DTx has the potential to achieve both these goals through enabling a healthier lifestyle among employees while reducing the effect on absenteeism, presenteeism, and loss of employees from the workforce, as well as boosting employee productivity. According to a publication by Omada Health, employees who participated in their digital diabetes prevention program had a reduction in all-cause healthcare spend of US$1169 per participant relative to the comparison group driven by fewer inpatient hospital admissions and shortened length of stay.[5] Similarly, an analysis conducted by Center for Disease Control and Prevention showed that the return-on-investment break-even point for digital behavioral counseling in patients with prediabetes or cardiovascular disease was 3 years with the potential to reduce diabetes incidence by 33% and stroke by 16% over 5 years.[12] These results will enable better engagement among people with diabetes and promotion of healthy behaviors in employees that can help in driving conversations with payers and employers regarding insurance coverage for DTx.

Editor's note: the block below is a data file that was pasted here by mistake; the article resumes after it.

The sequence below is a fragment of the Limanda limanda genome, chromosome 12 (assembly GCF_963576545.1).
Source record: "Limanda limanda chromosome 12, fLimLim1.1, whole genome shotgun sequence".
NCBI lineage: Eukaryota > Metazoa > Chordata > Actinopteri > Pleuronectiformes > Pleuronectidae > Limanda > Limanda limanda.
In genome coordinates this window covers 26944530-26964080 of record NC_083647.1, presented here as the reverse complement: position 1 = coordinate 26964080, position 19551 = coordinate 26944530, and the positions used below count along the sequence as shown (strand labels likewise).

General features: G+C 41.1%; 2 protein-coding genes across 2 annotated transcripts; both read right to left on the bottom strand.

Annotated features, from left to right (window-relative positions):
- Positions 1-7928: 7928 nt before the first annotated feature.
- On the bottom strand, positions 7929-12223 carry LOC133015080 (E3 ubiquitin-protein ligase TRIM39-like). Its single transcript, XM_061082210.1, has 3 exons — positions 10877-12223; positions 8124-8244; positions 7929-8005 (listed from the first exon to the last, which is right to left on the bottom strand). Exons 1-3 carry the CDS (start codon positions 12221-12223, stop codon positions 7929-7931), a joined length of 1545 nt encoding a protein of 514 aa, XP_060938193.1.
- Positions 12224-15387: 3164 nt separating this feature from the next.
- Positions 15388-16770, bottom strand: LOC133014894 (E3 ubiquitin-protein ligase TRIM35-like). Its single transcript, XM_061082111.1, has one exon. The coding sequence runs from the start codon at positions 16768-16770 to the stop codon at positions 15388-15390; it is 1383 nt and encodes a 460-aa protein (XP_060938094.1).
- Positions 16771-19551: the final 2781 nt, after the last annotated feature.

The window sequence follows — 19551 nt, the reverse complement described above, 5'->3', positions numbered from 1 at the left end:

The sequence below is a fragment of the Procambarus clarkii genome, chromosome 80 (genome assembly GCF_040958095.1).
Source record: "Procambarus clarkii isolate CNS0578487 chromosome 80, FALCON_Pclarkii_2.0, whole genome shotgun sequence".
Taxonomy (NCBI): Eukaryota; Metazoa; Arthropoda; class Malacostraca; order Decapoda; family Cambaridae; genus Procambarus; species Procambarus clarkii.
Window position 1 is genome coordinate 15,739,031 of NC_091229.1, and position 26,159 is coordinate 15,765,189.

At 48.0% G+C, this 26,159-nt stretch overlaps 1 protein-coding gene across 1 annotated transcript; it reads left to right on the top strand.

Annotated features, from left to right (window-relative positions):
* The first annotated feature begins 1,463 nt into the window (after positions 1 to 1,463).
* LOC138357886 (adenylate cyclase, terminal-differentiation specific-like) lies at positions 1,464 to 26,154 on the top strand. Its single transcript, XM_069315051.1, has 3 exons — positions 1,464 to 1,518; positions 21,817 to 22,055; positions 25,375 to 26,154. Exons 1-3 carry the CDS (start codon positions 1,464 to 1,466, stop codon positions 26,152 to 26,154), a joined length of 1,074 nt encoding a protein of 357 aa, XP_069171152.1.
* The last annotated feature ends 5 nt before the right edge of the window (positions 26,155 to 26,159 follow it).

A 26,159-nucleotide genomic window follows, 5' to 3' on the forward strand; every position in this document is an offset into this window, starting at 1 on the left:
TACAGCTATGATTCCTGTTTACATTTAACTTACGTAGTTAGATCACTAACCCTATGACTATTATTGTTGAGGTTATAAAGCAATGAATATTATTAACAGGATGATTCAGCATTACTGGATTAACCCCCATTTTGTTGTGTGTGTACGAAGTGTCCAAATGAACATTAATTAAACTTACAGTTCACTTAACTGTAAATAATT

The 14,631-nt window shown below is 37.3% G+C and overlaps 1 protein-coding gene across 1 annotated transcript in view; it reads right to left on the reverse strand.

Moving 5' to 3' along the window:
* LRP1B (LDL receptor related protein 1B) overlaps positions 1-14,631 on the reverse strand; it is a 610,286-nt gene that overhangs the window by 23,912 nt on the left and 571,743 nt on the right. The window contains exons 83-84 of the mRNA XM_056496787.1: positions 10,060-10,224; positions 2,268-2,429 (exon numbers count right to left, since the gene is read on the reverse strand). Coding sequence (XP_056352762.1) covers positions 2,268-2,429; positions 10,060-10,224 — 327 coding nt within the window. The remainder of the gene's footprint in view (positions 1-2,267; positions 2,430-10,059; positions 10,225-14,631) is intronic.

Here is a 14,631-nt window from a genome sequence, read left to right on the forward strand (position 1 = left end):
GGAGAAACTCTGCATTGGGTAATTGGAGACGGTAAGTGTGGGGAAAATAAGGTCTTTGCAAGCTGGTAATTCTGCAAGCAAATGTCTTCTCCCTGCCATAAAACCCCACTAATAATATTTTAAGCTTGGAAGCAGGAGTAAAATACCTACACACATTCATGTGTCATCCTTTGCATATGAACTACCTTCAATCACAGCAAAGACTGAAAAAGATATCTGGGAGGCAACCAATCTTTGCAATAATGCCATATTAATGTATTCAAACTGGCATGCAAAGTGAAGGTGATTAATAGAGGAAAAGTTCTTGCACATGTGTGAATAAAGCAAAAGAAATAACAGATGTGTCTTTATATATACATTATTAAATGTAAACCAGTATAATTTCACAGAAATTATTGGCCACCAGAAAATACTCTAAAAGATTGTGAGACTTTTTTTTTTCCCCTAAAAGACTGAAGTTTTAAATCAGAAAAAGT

Conclusion Top


While diabetes mellitus continues to be an important healthcare problem among employees in India, digital therapeutics can help in developing healthy behaviors among people with diabetes through evidence-based, personalized care within the context of limited healthcare coverage in the country.



 
  References Top

1.
Sun H, Saeedi P, Karuranga S, Pinkepank M, Ogurtsova K, Duncan B, et al. IDF Diabetes Atlas: Global, regional and country-level diabetes prevalence estimates for 2021 and projections for 2045. Diabetes Res Clin Pract 2022;183:109119. doi: 10.1016/j.diabres. 2021.109119.  Back to cited text no. 1